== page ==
Lasance C (2008) On the standardization of thermal characterization of LEDs Part I: Comparison with IC packages and proposal for action. Proceedings of the 14th International Workshop on THERMal INvestigation of ICs and Systems (THERMINIC’08), 24–26 September 2008, Rome, Italy, pp 208–212Google Scholar
  11. 11.
    Lasance C, Poppe A (2008) On the standardization of thermal characterization of LEDs Part II: Problem definition and potential solutions. Proceedings of the 14th International Workshop on THERMal INvestigation of ICs and Systems (THERMINIC’08), 24–26 September 2008, Rome, Italy, pp 213–219Google Scholar
  12. 12.
    Lasance C, Poppe A (2009) On the standardization of thermal characterization of LEDs. Proceedings of the 25th IEEE semiconductor thermal measurement and management symposium (SEMI-THERM’09), 15–19 March 2009, San Jose, USA, pp 151–158Google Scholar
  13. 13.
    Lasance C, Poppe A (2009) Challenges in LED thermal characterisation. Proceedings of the 10th International Conference on Thermal, Mechanical and Multiphysics Simulation and Experiments in Microelectronics and Microsystems (EuroSimE’09), 27–29 April 2009, Delft, The Netherlands, pp 1–11Google Scholar
  14. 14.
    Lasance C (2008) Heat spreading: not a trivial problem. ElectronicsCooling 14(2)Google Scholar
  15. 15.
    Lasance C (2008) The practical usefulness of various approaches to estimate heat spreading effects. Proceedings of The Second International Conference onThermal Issues in Emerging Technologies (ThETA’08), 17–20 December 2008, Cairo, Egypt, pp 149–158Google Scholar
  16. 16.
    Rosten H, Lasance C (1995) DELPHI: the development of libraries of physical models of electronic components for an integrated design environment. In Berge J-M, Levia O, Rouillard J (Eds) Model Generation in Electronic Design. Kluwer Academic Press, pp 63–90Google Scholar
  17. 17.
    JEDEC Standard JESD51, Methodology for the thermal measurement of component packages (single semiconductor devices). This is the overview document for the JESD51- series of specifications. www.jedec.org/sites/default/files/docs/Jesd51.pdf. (December 1995)
  18. 18.
    JEDEC Standard JESD51-1, Integrated circuits thermal measurement method—electrical test method (single semiconductor device). www.jedec.org/sites/default/files/docs/jesd51-1.pdf. (December 1995)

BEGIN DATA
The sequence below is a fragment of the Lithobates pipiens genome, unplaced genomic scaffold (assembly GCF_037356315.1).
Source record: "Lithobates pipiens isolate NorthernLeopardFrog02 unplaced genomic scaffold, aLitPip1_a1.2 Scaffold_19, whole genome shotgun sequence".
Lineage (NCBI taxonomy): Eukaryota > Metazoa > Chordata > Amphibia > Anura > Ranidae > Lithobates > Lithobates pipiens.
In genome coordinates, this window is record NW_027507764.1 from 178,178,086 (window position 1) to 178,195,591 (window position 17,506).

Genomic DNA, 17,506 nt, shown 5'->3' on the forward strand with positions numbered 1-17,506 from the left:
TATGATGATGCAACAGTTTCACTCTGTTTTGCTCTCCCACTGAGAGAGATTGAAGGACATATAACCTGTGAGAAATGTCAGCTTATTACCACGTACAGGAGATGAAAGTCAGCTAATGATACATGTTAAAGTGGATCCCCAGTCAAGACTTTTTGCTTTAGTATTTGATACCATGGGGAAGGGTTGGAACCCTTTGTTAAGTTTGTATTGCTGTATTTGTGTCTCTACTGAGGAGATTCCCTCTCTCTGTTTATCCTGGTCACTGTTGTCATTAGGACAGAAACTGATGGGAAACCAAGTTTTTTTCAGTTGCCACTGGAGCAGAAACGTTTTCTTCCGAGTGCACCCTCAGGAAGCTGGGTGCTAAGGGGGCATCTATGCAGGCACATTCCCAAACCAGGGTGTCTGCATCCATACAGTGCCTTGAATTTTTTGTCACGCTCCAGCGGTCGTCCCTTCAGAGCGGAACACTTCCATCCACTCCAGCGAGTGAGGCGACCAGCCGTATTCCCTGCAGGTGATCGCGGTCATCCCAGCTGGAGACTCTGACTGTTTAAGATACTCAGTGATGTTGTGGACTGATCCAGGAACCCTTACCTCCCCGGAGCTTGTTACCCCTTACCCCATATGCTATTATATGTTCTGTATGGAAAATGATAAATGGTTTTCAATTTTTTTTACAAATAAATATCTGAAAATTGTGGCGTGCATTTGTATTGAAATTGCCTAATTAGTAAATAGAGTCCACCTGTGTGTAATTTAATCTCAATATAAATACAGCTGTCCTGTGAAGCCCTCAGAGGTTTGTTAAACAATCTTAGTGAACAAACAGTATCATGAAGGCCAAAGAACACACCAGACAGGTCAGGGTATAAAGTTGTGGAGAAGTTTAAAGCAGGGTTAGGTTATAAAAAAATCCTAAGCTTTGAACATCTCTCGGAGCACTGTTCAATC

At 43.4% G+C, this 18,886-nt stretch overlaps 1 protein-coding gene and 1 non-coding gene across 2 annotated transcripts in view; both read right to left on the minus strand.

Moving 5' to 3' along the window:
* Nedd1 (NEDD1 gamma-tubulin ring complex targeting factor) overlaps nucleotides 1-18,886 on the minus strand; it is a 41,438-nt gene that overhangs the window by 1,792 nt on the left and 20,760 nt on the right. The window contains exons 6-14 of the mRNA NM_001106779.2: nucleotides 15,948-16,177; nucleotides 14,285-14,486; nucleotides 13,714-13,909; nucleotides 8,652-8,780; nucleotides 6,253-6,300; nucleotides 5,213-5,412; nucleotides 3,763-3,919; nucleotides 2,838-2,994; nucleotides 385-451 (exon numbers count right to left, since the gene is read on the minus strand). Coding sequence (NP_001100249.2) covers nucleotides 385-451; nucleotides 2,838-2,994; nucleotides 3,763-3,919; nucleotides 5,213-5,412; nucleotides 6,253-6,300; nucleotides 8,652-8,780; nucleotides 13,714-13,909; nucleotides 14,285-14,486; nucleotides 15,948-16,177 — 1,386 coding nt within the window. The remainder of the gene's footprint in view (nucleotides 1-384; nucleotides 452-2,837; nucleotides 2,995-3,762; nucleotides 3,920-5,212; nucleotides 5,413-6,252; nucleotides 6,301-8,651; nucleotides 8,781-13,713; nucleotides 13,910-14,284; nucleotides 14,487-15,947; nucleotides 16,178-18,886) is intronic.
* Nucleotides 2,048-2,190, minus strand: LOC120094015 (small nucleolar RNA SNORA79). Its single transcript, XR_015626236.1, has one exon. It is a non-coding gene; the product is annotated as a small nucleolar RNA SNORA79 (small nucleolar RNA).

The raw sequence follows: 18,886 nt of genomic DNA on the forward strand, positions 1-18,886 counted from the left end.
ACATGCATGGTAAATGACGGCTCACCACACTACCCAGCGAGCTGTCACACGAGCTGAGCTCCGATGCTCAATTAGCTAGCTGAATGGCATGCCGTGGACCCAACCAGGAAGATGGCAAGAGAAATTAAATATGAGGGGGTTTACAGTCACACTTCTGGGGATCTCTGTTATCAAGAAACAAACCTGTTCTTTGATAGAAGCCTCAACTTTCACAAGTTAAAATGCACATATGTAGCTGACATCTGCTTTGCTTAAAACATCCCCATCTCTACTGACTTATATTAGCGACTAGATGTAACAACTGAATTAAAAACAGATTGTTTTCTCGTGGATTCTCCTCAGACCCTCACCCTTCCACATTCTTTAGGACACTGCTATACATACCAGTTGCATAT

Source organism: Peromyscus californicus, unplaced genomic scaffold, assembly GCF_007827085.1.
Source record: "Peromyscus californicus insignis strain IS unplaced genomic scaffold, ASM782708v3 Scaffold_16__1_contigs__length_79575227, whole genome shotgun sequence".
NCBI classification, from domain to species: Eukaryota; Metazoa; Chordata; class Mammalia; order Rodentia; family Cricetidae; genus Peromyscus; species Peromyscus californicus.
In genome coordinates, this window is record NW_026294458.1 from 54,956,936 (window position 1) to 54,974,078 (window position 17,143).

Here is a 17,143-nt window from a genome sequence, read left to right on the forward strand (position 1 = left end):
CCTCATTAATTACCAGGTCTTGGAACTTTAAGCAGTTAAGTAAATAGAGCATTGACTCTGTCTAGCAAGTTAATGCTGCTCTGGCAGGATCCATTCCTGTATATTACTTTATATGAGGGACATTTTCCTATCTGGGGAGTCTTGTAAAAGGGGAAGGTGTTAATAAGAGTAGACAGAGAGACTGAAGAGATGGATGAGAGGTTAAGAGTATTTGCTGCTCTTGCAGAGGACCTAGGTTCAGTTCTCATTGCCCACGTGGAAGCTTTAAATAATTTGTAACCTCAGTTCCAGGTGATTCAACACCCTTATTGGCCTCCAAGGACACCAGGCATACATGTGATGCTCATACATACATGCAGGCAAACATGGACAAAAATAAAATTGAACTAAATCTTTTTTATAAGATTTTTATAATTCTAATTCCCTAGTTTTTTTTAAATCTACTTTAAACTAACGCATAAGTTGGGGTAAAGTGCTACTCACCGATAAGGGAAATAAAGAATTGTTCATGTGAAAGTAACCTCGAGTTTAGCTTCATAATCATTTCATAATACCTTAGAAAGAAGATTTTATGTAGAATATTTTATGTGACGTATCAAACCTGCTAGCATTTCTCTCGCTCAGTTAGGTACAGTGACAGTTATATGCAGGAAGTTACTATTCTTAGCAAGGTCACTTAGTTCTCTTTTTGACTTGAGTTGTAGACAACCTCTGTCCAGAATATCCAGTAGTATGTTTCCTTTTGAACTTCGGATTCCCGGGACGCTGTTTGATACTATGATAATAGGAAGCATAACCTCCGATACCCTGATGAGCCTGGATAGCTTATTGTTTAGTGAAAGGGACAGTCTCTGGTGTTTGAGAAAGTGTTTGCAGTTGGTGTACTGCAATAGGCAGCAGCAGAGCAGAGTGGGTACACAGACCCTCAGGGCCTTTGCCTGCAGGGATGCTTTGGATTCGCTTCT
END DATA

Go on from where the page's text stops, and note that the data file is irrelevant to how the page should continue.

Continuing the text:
19. 19.
    JEDEC Standard JESD51-14, Transient dual interface test method for the measurement of thermal resistance junction-to-case of semiconductor devices with heat flow through a single path. www.jedec.org/download/search/jesd51-14.pdf. (November 2010)
  20. 20.
    MIL-STD-750D Method 3101.3, Thermal impedance (response) testing of diodesGoogle Scholar
  21. 21.
    Poppe A, Siegal B, Farkas G Issues of thermal testing of AC LEDs. Proceedings of the 27th IEEE Semiconductor Thermal Measurement and Management Symposium (SEMI-THERM’11), 20–24 March 2011, San Jose, USA, pp 297–304Google Scholar
  22. 22.
    Székely V, Bien TV (1988) Fine structure of heat flow path in semiconductor devices: a measurement and identification method. Solid-State Electron 31(9):1363–1368Google Scholar
  23. 23.
    Székely V (1998) Identification of RC networks by deconvolution: chances and limits. IEEE Transactions on Circuits and Systems I—Fundamental Theory and Applications 45(3):244–258CrossRefGoogle Scholar
  24. 24.
    Treurniet T, Lammens V (2006) Thermal management in color variable multi-chip LED modules. Proceedings of the 22nd IEEE Semiconductor Thermal Measurement and Management Symposium (SEMI-THERM’06), Dallas, USA, 14–16 March 2006, pp 186–190Google Scholar
  25. 25.
    Poppe A, Farkas G, Székely V, Horváth Gy, Rencz M (2006) Multi-domain simulation and measurement of power LED-s and power LED assemblies. Proceedings of the 22nd IEEE Semiconductor Thermal Measurement and Management Symposium (SEMI-THERM’06), Dallas, USA, 14–16 March 2006, pp 191–198Google Scholar
  26. 26.